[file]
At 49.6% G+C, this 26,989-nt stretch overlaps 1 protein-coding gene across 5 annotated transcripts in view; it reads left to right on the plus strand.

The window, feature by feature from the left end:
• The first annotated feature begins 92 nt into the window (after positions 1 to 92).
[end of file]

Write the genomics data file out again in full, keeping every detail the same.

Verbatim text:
At 49.6% G+C, this 26,989-nt stretch overlaps 1 protein-coding gene across 5 annotated transcripts in view; it reads left to right on the plus strand.

The window, feature by feature from the left end:
• The first annotated feature begins 92 nt into the window (after positions 1 to 92).